consented. But, my friends, I had my own plan, too, of which he knew
nothing. On the next day he went to Paris, and was told he had two
months to live, with great, such great care, but perhaps only a week, a
day, if he should permit his hot passions to inflame that threatened
heart. Very well.

"I said yes, yes, to all that he suggested, and he began to lay the
trail—the trail to lead to his enemy. It was his hobby, this
vengeance. He was like a big, cruel boy. It was he, himself, Juan
Menendez, who broke into Cray's Folly. It was he who nailed the bat
wing to the door. It was he who bought two rifles of a kind of which so
many millions were made during the war that anybody might possess one.
And it was he who concealed the first of these, one cartridge
discharged, under the floor of the hut in the garden of the Guest
House. The other, which was to be used, he placed—"

"In the shutter-case of one of the tower rooms," continued Paul Harley.
"I know! I found it there to-night."

"What?" I asked, "you found it, Harley?"

"I returned to look for it," he said. "At the present moment it is
upstairs in my room."

"Ah, M. Harley," exclaimed Madame, smiling at him radiantly, "I love
your genius. Then it was," she continued, "that he thought himself
ready, ready for revenge and ready for death. He summoned you, M.
Harley, to be an expert witness. He placed with you evidence which
could not fail to lead to the arrest of M. Camber. Very well. I allowed
him to do all this. His courage,
mon Dieu
, how I worshipped his
courage!

"At night, when everyone slept, and he could drop the mask, I have seen
what he suffered. I have begged him, begged him upon my knees, to allow
me to end it then and there; to forget his dream of revenge, to die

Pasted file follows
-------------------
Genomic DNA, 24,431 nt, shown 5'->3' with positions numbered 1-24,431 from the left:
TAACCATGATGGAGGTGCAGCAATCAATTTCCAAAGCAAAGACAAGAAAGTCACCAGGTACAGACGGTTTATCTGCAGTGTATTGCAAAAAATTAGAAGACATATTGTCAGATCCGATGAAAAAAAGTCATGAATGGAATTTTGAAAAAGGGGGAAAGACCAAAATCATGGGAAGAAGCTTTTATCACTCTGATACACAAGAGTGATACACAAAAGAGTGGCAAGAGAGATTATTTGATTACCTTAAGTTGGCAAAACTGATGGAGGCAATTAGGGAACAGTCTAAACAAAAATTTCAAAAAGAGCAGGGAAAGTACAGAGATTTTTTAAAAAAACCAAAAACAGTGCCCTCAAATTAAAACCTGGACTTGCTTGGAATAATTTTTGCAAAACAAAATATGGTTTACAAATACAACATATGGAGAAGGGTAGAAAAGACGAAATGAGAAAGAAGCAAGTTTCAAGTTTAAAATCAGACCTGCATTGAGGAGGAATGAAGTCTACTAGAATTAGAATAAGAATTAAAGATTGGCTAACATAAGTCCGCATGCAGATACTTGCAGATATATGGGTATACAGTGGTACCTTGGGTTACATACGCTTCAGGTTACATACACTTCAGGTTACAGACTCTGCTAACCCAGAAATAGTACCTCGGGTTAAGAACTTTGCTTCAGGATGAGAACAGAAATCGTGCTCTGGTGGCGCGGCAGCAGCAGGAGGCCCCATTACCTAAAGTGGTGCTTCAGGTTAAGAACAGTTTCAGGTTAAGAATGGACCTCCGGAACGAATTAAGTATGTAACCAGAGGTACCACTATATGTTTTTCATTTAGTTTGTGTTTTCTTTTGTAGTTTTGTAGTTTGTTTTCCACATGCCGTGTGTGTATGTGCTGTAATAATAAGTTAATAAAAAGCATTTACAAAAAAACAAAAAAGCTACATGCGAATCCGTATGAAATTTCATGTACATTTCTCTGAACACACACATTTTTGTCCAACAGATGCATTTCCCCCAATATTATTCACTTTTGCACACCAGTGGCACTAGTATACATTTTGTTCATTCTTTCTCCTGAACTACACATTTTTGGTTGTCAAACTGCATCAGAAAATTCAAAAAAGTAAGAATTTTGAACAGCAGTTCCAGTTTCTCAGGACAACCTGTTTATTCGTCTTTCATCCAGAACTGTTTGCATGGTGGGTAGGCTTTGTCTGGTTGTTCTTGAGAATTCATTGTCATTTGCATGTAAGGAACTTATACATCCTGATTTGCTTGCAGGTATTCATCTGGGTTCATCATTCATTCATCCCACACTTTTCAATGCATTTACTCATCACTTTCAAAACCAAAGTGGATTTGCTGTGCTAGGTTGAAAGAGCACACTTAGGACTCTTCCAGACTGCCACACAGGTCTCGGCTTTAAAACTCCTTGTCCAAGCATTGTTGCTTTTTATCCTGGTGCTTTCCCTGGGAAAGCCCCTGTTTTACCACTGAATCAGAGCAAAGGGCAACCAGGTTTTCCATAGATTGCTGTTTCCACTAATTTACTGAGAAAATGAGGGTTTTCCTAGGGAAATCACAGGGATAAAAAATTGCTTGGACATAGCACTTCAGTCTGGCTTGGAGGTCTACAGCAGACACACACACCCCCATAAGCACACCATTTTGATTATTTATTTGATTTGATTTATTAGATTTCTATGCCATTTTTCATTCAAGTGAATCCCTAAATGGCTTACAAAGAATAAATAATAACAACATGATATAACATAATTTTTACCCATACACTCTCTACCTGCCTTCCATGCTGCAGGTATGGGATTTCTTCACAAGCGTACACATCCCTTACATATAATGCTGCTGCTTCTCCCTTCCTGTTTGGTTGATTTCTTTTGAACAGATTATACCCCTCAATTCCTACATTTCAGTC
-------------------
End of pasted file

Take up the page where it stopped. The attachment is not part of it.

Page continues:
without this last stain upon his soul. But he, expecting at any hour,
at any minute, to know again the agony which cannot be described, which
is unlike any other suffered by the flesh—refused, refused! And I"—
she raised her eyes ecstatically—"I have worshipped this courage of
his, although it was evil—bad.

"The full moon gives the best light, and so he planned it for the night
of the full moon. But on the night before, because of some scene which
he had with you, M. Harley, nearly I thought his plans would come to
nothing. Nearly I thought the last act of love which he asked of me
would never be performed. He sat there, up in the little room which he
liked best, the coldness upon him which always came before the pang,
waiting, waiting, a deathly dew on his forehead, for the end; and I, I
who loved him better than life, watched him. And, so Fate willed it,
the pang never came."

"You watched him?" I whispered.

Harley turned to me slowly.

"Don't you understand, Knox?" he said, in a voice curiously unlike his
own.

"Ah, my friend," Madame de Stämer laid her hand upon my arm with that
caressing gesture which I knew, "you do understand, don't you? The
power to use my limbs returned to me during the last week that I lived
in Nice."

She bent forward and raised her face, in an almost agonized appeal to
Val Beverley.

"My dear, my dear," she said, "forgive me, forgive me! But I loved him
so. One day, I think"—her glance sought my face—"you will know. Then
you will forgive."

"Oh, Madame, Madame," whispered the girl, and began to sob silently.

"Is it enough?" asked Madame de Stämer, raising her head, and looking
defiantly at Paul Harley. "Last night, you, M. Harley, who have genius,
nearly brought it all to nothing. You passed the door in the shrubbery
just when Juan was preparing to go out. I was watching from the window
above. Then, when you had gone, he came out—smoking his last
cigarette.

"I went to my place, entering the tower room by the door from that
corridor. I opened the window. It had been carefully oiled. It was
soundless. I was cold as one already dead, but love made me strong. I
had seen him suffer. I took the rifle from its hiding-place, the heavy
rifle which so few women could use. It was no heavier than some which I